In the example below (again taken from the Purdue Writing Lab), you see that the descriptive summary of the book is followed by a paragraph that assesses the author, how she did her research, and how valuable her findings therefore are.
Evaluative annotated bibliography example
Ehrenreich, B. (2001). Nickel and dimed: On (not) getting by in America. Henry Holt and Company.
In this book of nonfiction based on the journalist’s experiential research, Ehrenreich attempts to ascertain whether it is currently possible for an individual to live on a minimum-wage in America. Taking jobs as a waitress, a maid in a cleaning service, and a Walmart sales employee, the author summarizes and reflects on her work, her relationships with fellow workers, and her financial struggles in each situation.
An experienced journalist, Ehrenreich is aware of the limitations of her experiment and the ethical implications of her experiential research tactics and reflects on these issues in the text. The author is forthcoming about her methods and supplements her experiences with scholarly research on her places of employment, the economy, and the rising cost of living in America. Ehrenreich’s project is timely, descriptive, and well-researched.
As you have seen in the last example, annotations come in different formats and can be adapted to your purpose. If the “summary + evaluation” format in the last example is not sufficient for your bibliography, you can add a comparison of the source with another one you have cited or an explanation of how this work is relevant for your topic to your annotation.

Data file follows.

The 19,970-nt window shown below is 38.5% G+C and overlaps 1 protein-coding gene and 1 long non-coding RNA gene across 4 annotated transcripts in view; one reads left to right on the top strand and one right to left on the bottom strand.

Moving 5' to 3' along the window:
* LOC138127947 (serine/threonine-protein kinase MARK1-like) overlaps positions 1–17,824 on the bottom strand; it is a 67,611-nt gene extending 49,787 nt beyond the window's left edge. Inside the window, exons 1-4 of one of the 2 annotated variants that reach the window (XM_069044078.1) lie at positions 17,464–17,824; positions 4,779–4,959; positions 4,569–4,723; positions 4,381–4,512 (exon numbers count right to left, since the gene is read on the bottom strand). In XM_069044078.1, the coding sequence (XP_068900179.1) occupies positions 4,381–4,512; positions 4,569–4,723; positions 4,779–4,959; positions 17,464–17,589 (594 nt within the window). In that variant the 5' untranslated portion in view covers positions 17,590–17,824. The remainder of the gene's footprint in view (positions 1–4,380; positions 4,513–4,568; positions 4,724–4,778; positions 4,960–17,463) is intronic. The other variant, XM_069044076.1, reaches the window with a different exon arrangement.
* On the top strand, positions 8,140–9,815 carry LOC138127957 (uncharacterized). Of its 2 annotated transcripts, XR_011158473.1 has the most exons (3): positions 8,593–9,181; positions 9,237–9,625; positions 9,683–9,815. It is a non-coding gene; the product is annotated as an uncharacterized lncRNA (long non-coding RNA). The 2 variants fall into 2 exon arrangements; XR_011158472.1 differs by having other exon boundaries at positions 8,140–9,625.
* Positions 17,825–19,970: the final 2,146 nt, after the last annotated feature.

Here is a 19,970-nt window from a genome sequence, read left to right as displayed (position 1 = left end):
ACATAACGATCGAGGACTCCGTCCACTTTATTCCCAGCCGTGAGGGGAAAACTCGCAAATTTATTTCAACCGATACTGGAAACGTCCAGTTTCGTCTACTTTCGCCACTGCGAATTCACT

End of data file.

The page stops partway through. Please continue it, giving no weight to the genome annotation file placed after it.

Annotation writing style
Annotations should usually consist of full sentences, but whether you split them up into different paragraphs depends on whether you restrict yourself to a summary or whether you also provide a critical evaluation of the source and maybe discuss its relevance for your own work. Sources can also be annotated using short phrases, but this format is more appropriate for personal bibliographies for the purpose of collecting and organizing literature, rather than for stand-alone assignments or research papers.
3) Annotated Bibliography Format and Examples
When you have collected all the information you think is relevant and written your annotation paragraphs, it is important that you format your list according to your faculty’s or journal’s preferred citation style. In the following, we will show you how the three main bibliography styles (MLA, APA, and Chicago) differ when it comes to annotation lists.
APA annotated bibliography example
Your annotated bibliography very likely has to follow American Psychological Association (APA) style if you write a scientific or technical article. This means that each list entry includes a full APA citation and that APA formatting is used for headers and title.
MLA annotated bibliography example
Modern Language Association (MLA) annotation style is usually required in the arts and humanities. A difference to APA style is for example the surname in the header.